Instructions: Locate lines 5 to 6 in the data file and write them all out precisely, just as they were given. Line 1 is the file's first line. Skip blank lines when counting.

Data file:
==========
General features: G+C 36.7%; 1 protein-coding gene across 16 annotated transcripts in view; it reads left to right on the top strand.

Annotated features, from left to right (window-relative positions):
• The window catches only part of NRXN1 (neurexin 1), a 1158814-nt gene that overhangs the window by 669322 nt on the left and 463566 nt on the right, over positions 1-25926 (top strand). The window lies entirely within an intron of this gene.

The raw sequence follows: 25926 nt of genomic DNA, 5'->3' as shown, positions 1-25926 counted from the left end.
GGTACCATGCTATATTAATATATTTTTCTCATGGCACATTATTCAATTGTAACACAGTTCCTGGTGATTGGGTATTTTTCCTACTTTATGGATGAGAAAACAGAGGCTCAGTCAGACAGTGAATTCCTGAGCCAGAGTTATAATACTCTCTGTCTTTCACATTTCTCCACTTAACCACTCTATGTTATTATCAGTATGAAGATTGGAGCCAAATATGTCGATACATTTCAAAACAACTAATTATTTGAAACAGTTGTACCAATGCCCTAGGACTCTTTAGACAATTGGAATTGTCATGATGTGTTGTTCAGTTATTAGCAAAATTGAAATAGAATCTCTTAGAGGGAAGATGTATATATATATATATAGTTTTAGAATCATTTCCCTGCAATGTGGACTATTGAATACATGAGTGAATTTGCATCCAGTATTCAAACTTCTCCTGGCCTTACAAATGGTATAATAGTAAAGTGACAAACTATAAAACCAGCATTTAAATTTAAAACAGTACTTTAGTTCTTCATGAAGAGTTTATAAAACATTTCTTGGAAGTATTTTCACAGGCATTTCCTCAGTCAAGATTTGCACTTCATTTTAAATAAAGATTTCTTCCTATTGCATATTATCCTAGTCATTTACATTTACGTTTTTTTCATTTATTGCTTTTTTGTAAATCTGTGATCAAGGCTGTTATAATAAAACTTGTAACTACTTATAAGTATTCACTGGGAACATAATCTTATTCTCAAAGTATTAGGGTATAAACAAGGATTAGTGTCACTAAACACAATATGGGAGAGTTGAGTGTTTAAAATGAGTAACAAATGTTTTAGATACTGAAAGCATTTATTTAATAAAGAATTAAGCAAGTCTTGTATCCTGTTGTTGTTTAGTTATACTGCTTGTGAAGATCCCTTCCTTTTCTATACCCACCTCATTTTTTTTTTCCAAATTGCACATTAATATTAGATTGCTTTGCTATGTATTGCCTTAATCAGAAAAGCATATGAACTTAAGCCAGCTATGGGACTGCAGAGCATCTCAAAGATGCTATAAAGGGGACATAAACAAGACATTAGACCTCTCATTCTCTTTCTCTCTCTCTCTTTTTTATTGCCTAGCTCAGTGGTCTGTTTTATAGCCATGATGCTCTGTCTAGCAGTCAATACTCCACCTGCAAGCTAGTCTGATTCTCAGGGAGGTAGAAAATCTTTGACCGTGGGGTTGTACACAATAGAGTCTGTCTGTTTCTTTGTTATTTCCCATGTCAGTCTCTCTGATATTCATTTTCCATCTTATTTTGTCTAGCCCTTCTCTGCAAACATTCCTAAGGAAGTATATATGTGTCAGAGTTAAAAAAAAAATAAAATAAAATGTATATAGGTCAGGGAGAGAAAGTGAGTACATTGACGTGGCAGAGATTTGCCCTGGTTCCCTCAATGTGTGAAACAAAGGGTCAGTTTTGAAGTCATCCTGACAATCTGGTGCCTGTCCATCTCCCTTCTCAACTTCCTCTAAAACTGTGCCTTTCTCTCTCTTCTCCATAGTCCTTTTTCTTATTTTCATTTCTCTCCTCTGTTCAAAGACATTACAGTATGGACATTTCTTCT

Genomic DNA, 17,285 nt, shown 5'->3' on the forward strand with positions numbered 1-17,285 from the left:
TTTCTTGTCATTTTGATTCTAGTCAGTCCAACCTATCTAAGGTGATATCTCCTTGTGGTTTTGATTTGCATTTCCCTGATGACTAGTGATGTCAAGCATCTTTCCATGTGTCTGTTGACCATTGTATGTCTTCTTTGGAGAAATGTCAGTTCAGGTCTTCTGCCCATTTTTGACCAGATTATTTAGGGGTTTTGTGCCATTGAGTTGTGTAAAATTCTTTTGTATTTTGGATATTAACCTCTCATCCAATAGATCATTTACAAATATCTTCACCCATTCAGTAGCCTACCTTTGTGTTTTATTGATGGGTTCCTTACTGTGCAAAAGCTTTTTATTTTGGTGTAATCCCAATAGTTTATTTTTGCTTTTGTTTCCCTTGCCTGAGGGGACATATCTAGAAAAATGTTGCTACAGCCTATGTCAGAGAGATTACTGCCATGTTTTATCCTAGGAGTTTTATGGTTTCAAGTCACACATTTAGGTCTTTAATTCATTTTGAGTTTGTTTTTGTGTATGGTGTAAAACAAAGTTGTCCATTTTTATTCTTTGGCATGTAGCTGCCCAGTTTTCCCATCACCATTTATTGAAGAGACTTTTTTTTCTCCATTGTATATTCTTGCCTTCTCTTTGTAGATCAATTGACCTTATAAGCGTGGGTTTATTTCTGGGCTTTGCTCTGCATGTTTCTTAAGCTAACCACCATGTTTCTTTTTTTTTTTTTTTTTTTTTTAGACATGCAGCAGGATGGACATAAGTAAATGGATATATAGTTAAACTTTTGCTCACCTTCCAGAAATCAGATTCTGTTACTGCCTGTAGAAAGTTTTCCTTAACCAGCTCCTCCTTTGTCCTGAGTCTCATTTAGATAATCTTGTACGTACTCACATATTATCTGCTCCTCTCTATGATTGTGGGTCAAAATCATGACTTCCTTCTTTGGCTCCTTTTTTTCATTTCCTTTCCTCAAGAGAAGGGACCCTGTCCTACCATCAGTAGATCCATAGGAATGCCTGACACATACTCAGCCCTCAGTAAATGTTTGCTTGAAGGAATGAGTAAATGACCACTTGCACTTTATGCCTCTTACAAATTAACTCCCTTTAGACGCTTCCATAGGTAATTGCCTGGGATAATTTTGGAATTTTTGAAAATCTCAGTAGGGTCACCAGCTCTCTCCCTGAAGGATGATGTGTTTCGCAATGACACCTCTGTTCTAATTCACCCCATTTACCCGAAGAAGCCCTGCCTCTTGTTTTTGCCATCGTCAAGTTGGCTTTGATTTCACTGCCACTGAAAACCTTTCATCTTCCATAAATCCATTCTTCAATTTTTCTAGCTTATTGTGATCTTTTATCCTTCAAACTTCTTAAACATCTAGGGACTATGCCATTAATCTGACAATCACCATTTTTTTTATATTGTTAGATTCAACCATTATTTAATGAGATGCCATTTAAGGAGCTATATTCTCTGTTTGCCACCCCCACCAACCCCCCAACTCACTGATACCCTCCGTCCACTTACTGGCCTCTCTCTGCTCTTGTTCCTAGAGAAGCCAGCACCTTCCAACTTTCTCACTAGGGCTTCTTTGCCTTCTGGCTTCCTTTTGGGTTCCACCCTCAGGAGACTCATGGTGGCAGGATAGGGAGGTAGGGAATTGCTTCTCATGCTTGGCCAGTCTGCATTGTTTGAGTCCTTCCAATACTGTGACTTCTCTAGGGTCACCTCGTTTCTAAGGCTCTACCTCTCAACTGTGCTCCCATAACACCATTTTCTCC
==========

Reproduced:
GGTACCATGCTATATTAATATATTTTTCTCATGGCACATTATTCAATTGTAACACAGTTCCTGGTGATTGGGTATTTTTCCTACTTTATGGATGAGAAAACAGAGGCTCAGTCAGACAGTGAATTCCTGAGCCAGAGTTATAATACTCTCTGTCTTTCACATTTCTCCACTTAACCACTCTATGTTATTATCAGTATGAAGATTGGAGCCAAATATGTCGATACATTTCAAAACAACTAATTATTTGAAACAGTTGTACCAATGCCCTAGGACTCTTTAGACAATTGGAATTGTCATGATGTGTTGTTCAGTTATTAGCAAAATTGAAATAGAATCTCTTAGAGGGAAGATGTATATATATATATATAGTTTTAGAATCATTTCCCTGCAATGTGGACTATTGAATACATGAGTGAATTTGCATCCAGTATTCAAACTTCTCCTGGCCTTACAAATGGTATAATAGTAAAGTGACAAACTATAAAACCAGCATTTAAATTTAAAACAGTACTTTAGTTCTTCATGAAGAGTTTATAAAACATTTCTTGGAAGTATTTTCACAGGCATTTCCTCAGTCAAGATTTGCACTTCATTTTAAATAAAGATTTCTTCCTATTGCATATTATCCTAGTCATTTACATTTACGTTTTTTTCATTTATTGCTTTTTTGTAAATCTGTGATCAAGGCTGTTATAATAAAACTTGTAACTACTTATAAGTATTCACTGGGAACATAATCTTATTCTCAAAGTATTAGGGTATAAACAAGGATTAGTGTCACTAAACACAATATGGGAGAGTTGAGTGTTTAAAATGAGTAACAAATGTTTTAGATACTGAAAGCATTTATTTAATAAAGAATTAAGCAAGTCTTGTATCCTGTTGTTGTTTAGTTATACTGCTTGTGAAGATCCCTTCCTTTTCTATACCCACCTCATTTTTTTTTTCCAAATTGCACATTAATATTAGATTGCTTTGCTATGTATTGCCTTAATCAGAAAAGCATATGAACTTAAGCCAGCTATGGGACTGCAGAGCATCTCAAAGATGCTATAAAGGGGACATAAACAAGACATTAGACCTCTCATTCTCTTTCTCTCTCTCTCTTTTTTATTGCCTAGCTCAGTGGTCTGTTTTATAGCCATGATGCTCTGTCTAGCAGTCAATACTCCACCTGCAAGCTAGTCTGATTCTCAGGGAGGTAGAAAATCTTTGACCGTGGGGTTGTACACAATAGAGTCTGTCTGTTTCTTTGTTATTTCCCATGTCAGTCTCTCTGATATTCATTTTCCATCTTATTTTGTCTAGCCCTTCTCTGCAAACATTCCTAAGGAAGTATATATGTGTCAGAGTTAAAAAAAAAATAAAATAAAATGTATATAGGTCAGGGAGAGAAAGTGAGTACATTGACGTGGCAGAGATTTGCCCTGGTTCCCTCAATGTGTGAAACAAAGGGTCAGTTTTGAAGTCATCCTGACAATCTGGTGCCTGTCCATCTCCCTTCTCAACTTCCTCTAAAACTGTGCCTTTCTCTCTCTTCTCCATAGTCCTTTTTCTTATTTTCATTTCTCTCCTCTGTTCAAAGACATTACAGTATGGACATTTCTTCT

Genomic DNA, 17,285 nt, shown 5'->3' on the forward strand with positions numbered 1-17,285 from the left: